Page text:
Studio 2 – Theoretical Techniques

Adobe, Design, Graphic Design

It is important as a designer to put thought into our projects and not just think it looks cool so it’s all good. There are a number of theories and principles we’ve learnt and need to continually incorporate these into our designs (otherwise what is the point of learning them, right?).

In this studio unit there have been a number of theories and concepts I have tried to include.

  • Motivational posters
    • Elements of design I tried to incorporate
      • Shape: The design style for my posters included some shapes in three forms – a geometric shape that just had a stroke of 1.5, a larger geometric shape and numerous small shapes placed randomly on the poster (circles, squares, triangles or hexagons. The shapes are used to add interest to the design and direct the viewer’s attention to different parts of the poster.
      • Colour: colour can create atmosphere and effect emotions. I chose to use a triadic colour scheme – three colours chosen that are evenly spaced apart around the colour wheel. The colours I chose are also the primary colours – red, blue and yellow. They are simple and really effective together and each poster has two of the three colours so it works really well.
      • Size: I used different sizes of shapes and images in the poster to draw attention to certain aspects and create emphasis.
    • Principles of design I used
      • Balance: the posters are asymmetrically balanced. Each different aspect of the design is sized specifically, or placed in certain spot to balance the design.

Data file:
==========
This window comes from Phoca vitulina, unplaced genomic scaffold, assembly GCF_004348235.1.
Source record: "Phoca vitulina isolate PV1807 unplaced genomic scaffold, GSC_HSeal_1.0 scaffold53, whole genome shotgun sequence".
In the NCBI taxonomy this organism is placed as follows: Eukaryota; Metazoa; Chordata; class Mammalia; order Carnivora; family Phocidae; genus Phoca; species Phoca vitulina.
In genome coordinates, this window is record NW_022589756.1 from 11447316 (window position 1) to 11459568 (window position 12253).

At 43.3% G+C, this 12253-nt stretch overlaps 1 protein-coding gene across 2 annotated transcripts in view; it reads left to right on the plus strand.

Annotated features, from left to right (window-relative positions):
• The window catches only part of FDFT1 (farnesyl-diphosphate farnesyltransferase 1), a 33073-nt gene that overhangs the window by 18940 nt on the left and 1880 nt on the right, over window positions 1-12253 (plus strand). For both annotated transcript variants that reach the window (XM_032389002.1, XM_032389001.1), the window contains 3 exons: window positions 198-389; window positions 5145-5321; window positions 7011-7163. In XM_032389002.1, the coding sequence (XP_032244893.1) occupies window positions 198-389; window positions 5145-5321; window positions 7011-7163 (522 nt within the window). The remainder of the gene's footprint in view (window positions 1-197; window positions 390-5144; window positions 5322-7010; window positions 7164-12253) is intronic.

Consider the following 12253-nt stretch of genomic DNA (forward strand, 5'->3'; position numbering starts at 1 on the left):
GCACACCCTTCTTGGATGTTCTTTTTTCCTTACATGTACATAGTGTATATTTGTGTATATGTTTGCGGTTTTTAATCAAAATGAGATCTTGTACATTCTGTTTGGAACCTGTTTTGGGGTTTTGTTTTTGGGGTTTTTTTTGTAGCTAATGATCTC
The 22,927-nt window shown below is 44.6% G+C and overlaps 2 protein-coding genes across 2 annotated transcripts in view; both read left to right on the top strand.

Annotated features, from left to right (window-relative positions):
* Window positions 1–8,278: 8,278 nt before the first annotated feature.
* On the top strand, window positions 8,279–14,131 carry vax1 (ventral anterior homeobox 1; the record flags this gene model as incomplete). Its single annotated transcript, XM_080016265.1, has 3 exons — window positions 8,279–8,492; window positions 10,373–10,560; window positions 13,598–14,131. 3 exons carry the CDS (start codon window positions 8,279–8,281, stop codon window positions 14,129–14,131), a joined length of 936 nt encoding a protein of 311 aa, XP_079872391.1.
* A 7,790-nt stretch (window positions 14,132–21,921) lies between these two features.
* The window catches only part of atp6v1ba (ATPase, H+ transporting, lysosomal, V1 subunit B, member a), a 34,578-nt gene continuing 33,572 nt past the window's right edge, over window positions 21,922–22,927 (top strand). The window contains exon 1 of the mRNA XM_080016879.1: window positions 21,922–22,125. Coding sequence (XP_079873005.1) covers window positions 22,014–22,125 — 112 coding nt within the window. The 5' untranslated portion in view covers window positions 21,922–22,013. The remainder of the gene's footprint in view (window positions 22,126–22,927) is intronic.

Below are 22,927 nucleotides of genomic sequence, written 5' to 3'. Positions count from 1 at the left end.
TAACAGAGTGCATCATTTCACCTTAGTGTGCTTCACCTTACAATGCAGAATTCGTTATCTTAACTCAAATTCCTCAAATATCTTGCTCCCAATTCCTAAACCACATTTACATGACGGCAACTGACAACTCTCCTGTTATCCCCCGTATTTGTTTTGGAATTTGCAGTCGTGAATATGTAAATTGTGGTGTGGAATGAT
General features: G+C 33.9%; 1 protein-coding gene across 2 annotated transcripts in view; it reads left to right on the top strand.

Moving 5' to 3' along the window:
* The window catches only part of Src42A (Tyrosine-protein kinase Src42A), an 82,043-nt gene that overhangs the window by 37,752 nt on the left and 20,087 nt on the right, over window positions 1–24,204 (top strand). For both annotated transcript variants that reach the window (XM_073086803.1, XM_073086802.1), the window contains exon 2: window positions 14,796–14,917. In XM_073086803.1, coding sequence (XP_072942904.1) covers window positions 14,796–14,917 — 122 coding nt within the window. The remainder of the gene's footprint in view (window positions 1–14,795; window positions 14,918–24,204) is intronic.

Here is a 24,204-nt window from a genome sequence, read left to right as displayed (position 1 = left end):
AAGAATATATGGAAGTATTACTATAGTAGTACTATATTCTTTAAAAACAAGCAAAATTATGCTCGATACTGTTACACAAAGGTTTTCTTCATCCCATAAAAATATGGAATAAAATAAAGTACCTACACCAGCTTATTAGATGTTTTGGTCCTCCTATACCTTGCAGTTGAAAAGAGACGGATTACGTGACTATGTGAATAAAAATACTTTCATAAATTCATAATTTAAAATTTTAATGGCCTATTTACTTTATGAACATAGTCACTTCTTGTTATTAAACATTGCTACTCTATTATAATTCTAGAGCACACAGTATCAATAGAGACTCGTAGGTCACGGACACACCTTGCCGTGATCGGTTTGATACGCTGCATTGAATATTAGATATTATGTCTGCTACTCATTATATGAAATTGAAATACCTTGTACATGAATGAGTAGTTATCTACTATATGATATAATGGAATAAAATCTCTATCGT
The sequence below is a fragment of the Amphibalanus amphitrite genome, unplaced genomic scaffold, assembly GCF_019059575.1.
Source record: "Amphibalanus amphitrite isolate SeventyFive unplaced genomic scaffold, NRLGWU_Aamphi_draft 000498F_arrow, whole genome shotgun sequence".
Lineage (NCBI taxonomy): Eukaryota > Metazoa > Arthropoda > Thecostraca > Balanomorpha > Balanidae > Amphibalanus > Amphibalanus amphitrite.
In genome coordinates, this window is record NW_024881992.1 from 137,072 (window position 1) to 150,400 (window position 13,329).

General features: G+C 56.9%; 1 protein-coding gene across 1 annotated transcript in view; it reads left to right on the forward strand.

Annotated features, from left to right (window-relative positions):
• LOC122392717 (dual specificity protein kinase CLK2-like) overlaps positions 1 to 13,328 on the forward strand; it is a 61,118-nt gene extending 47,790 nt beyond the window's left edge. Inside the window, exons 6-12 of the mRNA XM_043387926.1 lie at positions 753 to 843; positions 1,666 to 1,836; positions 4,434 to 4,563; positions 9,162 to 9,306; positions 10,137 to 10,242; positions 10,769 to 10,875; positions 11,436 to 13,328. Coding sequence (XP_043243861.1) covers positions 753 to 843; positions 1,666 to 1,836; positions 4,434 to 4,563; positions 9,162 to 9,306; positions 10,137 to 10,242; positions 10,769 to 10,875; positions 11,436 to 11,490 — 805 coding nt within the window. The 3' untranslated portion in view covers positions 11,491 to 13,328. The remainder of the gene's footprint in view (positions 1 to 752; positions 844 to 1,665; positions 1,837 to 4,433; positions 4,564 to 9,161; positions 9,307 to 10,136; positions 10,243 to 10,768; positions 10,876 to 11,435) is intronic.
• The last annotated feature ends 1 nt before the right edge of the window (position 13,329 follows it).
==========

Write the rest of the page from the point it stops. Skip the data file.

• Proximity: items placed close together to create a connection. The typography is placed in close proximity to the photo which highlights the relationship between the two (e.g. the quote on the first poster below is “music is a piece of art that goes in the ears straight to the heart” and the photo is of hands holding headphones – a tool used by an audio student to listen to what they create).
      • Alignment: organising and ordering the elements of a design. The text is centre aligned to itself and then I’ve placed it (or aligned it) in close proximity to the sepia photo to connect them together.
      • Contrast: this is the extent of which two elements of the design differ – can include dark vs. light or small vs. large. There is contrast in the posters with the sepia photos against the coloured backgrounds and then also the white text on the coloured elements of the design.
      • Repetition: repeating elements in the designs to create rhythm and consistency. The posters use repetition through the small coloured shapes. They are repeated all over the poster in varying sizes. There is also repetition in the geometric shape that frames the photograph as the same shape is used again but is larger and has a solid colour fill.



I’ll come back and edit this post with some more theoretical practices I’ve incorporated but this is enough for the moment, me thinks.

Thanks for reading. Hope you learnt something.

– KH


Frankel. (2012). Design Element Shape. Retrieved May 7, 2016, from

Getty, J. P. (2011). Principles of Design. Retrieved May 7, 2016, from

Hortin, A. (2009, March 27). The 5 Basic Principles of Design. Retrieved May 7, 2016, from

J6 Design. (2015). The Principles of Design. Retrieved May 7, 2016, from

Sameer, A. (2014). The 6 Principles of Design. Retrieved May 7, 2016, from

Stribley, M. (2016). Design elements and principles – tips and inspiration by Canva. Retrieved May 7, 2016, from Canva,